The HSE has been looking at a 'duty to survey', where building owners would be required to survey their buildings for asbestos, leading to a register of the location of asbestos throughout the UK.

Mr Clapham said: 'We couldn't just rip all of the asbestos out because that would cost billions, so we have got to make sure it is safely managed and that where workers are to be exposed in demolition work they are properly equipped to handle the stuff safely.

'Buildings should be audited by the person who owns the property so that asbestos is identified and in any demolition contract that is drawn up that asbestos is written in and therefore dealt with in a safe manner.'

Mr Clapham has seen the effects of white asbestos first hand through his work for the National Union of Mine-workers and believes that even a short exposure to the material can result in crippling or fatal illness.

He is currently dealing with a case of a miner who was exposed to white asbestos for less than a year between 1954 and 1955 and is now suffering from asbestosis.

Mr Clapham said: 'Some of the haulage machinery used underground in the 1950s and '60s used asbestos brake linings and miners were exposed to the dust. Forty years later, some of them are developing asbestosis.'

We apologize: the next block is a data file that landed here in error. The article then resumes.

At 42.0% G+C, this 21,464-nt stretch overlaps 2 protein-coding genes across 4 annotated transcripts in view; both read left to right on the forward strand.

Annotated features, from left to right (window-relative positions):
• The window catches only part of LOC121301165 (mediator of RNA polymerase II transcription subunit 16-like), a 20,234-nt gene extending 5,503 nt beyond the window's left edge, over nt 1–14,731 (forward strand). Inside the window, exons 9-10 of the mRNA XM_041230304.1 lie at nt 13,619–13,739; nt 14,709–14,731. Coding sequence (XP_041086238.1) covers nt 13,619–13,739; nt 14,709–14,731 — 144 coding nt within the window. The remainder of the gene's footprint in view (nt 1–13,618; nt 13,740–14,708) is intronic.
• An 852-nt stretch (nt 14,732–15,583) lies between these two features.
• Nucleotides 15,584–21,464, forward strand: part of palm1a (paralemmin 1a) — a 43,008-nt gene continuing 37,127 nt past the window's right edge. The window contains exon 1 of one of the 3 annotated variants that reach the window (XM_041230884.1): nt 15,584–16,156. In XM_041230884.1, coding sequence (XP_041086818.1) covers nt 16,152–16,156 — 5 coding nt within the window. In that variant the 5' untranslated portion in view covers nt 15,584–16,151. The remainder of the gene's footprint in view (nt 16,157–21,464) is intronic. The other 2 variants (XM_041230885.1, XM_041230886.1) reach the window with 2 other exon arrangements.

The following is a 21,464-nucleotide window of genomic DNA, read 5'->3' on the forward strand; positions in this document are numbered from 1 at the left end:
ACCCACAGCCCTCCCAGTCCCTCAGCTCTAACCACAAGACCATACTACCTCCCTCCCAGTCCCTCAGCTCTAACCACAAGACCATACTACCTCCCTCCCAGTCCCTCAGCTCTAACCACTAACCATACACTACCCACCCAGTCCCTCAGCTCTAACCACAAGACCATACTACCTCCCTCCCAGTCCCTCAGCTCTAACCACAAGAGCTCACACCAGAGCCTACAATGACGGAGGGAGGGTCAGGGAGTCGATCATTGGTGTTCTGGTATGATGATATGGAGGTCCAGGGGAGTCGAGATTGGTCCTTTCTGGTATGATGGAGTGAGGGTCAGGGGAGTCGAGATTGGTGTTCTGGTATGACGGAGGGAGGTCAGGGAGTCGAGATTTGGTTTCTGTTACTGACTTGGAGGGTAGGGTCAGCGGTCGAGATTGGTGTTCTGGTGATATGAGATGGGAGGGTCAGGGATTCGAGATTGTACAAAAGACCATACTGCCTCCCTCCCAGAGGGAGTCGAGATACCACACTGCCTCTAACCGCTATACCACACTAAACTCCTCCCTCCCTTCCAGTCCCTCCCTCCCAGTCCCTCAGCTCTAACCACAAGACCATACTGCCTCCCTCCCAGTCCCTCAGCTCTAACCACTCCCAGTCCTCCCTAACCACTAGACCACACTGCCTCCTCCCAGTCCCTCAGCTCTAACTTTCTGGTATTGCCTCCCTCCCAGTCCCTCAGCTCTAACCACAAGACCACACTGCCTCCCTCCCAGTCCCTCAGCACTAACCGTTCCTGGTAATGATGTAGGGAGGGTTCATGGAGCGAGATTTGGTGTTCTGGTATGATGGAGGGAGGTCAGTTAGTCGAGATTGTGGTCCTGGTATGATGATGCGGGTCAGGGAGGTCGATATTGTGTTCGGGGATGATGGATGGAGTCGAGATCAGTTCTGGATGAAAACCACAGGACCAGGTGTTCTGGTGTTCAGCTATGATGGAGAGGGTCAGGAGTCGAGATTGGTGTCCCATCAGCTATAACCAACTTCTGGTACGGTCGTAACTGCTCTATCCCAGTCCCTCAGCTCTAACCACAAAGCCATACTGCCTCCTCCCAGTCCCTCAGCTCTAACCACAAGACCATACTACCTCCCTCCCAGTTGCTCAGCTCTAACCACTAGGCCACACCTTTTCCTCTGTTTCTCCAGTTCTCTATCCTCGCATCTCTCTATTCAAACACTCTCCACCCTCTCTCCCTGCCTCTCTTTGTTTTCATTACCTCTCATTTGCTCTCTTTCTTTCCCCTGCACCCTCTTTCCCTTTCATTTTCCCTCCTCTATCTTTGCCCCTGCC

The argument that white asbestos is a serious danger to health seems overwhelming but the moves to ban the material are facing stiff opposition. Trade in asbestos is big business.

Last year, 66,000 tonnes of raw asbestos and asbestos products, with a total value in excess of £40 million, were imported into this country and the Government is under international pressure to keep up the trade.

This pressure is being exerted at the highest level. At a G7 summit meeting this summer, Tony Blair was collared by the Canadian premier resulting in a Canadian government delegation meeting the HSE in October.

Their pleadings could well have been futile because the government is likely to ban white asbestos with only very few exceptions, such as gaskets in the nuclear industry, before the end of next year.